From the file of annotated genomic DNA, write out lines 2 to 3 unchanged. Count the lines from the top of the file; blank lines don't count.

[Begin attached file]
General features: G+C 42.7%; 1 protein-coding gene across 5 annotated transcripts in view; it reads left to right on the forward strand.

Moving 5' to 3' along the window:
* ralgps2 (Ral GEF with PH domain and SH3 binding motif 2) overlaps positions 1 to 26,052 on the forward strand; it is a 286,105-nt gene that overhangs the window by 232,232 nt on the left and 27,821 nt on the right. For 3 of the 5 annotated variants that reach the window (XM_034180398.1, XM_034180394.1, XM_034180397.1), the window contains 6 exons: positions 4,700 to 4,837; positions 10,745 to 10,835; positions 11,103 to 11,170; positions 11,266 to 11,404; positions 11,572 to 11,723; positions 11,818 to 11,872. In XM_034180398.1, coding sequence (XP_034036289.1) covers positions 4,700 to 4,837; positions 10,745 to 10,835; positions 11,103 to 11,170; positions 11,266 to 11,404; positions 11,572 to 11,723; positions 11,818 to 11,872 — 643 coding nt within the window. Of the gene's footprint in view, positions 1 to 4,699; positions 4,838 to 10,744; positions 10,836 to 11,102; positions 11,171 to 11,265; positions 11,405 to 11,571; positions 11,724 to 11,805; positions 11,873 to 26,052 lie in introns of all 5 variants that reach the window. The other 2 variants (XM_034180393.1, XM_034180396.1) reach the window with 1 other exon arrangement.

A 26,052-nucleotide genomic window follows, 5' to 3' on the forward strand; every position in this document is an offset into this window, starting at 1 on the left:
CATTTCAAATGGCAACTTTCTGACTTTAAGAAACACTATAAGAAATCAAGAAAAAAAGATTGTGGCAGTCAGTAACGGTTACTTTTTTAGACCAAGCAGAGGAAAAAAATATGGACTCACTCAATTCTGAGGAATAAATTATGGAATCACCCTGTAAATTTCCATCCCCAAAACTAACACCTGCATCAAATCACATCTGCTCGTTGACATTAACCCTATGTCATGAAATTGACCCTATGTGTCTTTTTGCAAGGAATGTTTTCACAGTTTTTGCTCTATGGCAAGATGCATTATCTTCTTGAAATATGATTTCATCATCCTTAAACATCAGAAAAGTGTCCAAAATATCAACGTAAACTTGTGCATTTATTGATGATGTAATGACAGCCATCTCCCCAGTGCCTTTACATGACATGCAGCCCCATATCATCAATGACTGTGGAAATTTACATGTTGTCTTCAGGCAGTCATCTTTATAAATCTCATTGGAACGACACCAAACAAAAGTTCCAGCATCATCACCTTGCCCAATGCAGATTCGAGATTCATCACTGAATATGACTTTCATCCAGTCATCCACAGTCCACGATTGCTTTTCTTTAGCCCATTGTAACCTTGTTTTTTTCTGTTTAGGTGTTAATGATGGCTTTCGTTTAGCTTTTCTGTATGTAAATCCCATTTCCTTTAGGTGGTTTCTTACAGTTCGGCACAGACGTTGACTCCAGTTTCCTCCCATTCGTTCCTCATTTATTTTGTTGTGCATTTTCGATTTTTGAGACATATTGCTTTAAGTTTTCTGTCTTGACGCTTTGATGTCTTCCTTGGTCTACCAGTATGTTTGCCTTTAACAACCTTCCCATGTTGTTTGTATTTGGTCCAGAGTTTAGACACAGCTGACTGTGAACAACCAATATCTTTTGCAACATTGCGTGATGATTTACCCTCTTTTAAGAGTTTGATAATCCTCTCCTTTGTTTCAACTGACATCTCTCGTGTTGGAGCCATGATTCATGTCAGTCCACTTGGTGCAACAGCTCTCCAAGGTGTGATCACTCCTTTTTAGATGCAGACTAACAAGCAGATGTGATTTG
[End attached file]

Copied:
Moving 5' to 3' along the window:
* ralgps2 (Ral GEF with PH domain and SH3 binding motif 2) overlaps positions 1 to 26,052 on the forward strand; it is a 286,105-nt gene that overhangs the window by 232,232 nt on the left and 27,821 nt on the right. For 3 of the 5 annotated variants that reach the window (XM_034180398.1, XM_034180394.1, XM_034180397.1), the window contains 6 exons: positions 4,700 to 4,837; positions 10,745 to 10,835; positions 11,103 to 11,170; positions 11,266 to 11,404; positions 11,572 to 11,723; positions 11,818 to 11,872. In XM_034180398.1, coding sequence (XP_034036289.1) covers positions 4,700 to 4,837; positions 10,745 to 10,835; positions 11,103 to 11,170; positions 11,266 to 11,404; positions 11,572 to 11,723; positions 11,818 to 11,872 — 643 coding nt within the window. Of the gene's footprint in view, positions 1 to 4,699; positions 4,838 to 10,744; positions 10,836 to 11,102; positions 11,171 to 11,265; positions 11,405 to 11,571; positions 11,724 to 11,805; positions 11,873 to 26,052 lie in introns of all 5 variants that reach the window. The other 2 variants (XM_034180393.1, XM_034180396.1) reach the window with 1 other exon arrangement.